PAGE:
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Book Blog

July 12, 2015

Liftport (Review)

strongly believe in the premise of Liftport, the idea that we need a space elevator to cut out the random rocket foolishness (and even the Nasa-dogged shuttle program). We need a way to get up into Earth orbit, something cheap and unrisky and everyday. Liftport is essentially a PR piece put together by a wide range of authors. A few of them are scifi pieces, stories set around (and in the environment) of a working space elevator. Most of them are papers aimed and investors and the public, discussing all aspects of SEs, from implementation to cost to payoff to […]
July 5, 2015

A Watch-dog of the North Sea (Review)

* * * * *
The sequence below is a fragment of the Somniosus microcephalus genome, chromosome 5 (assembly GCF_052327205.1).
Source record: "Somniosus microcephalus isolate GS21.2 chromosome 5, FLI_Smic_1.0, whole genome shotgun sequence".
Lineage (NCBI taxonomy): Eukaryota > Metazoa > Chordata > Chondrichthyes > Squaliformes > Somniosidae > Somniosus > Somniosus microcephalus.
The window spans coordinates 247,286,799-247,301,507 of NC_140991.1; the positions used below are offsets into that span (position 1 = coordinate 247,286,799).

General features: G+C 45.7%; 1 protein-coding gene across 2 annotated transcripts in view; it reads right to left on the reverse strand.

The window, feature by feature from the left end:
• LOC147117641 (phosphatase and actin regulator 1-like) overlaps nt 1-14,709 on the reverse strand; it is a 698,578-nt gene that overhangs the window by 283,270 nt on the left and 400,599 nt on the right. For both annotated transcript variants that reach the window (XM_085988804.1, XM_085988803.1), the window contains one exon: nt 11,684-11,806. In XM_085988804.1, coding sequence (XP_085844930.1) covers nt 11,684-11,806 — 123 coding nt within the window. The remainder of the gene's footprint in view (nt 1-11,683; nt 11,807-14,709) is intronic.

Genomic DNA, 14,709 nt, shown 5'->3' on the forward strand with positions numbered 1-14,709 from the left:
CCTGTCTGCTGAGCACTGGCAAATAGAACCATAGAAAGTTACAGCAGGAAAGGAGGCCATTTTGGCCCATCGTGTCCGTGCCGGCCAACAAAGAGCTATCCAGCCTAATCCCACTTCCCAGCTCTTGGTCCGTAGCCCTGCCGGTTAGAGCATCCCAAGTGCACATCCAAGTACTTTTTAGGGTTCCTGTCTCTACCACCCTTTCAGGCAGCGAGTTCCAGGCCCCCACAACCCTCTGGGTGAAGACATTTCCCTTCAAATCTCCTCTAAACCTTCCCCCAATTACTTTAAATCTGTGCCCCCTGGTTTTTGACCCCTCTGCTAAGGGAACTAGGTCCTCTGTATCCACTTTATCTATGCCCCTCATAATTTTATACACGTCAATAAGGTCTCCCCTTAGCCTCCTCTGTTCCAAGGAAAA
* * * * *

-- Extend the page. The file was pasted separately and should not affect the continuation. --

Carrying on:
eading lists sometimes work in strange ways. Was at work waiting for one of those stupid lunchtime meetings (I hate when people do these for the dedicated-facetime theater of it) which got cancelled. And, no, I didn’t bring a book (violating my own rule that the weight of a book is not nearly as heavy as the weight of time without it). So I didn’t have my book with me for lunchtime. But I did have my work laptop and access to Project Gutenberg. So, before heading out to lunch, I poked around for something to read. Found something curious […]
June 28, 2015

White Wing (Review)

ere’s another entry for my review mid-eighties, mid-level scifi, this time a novel by Gordon Kendall, White Wing. Endless Galactic warfare is pretty much the law of the ‘verse here, namely by the League against the evil Sejiedi. No crazy creatures here, no. It’s humans on all sorts of different planets, each with tiny differences. For the League, these planets (or confederations) fly space fighters in wings denoted by color (i.e. blue, red, etc). And the late-coming Earthers? We’re White Wing. And we’re hated. I guess it goes back to the fact that our planet was destroyed two hundred years […]
June 21, 2015

War World (Review)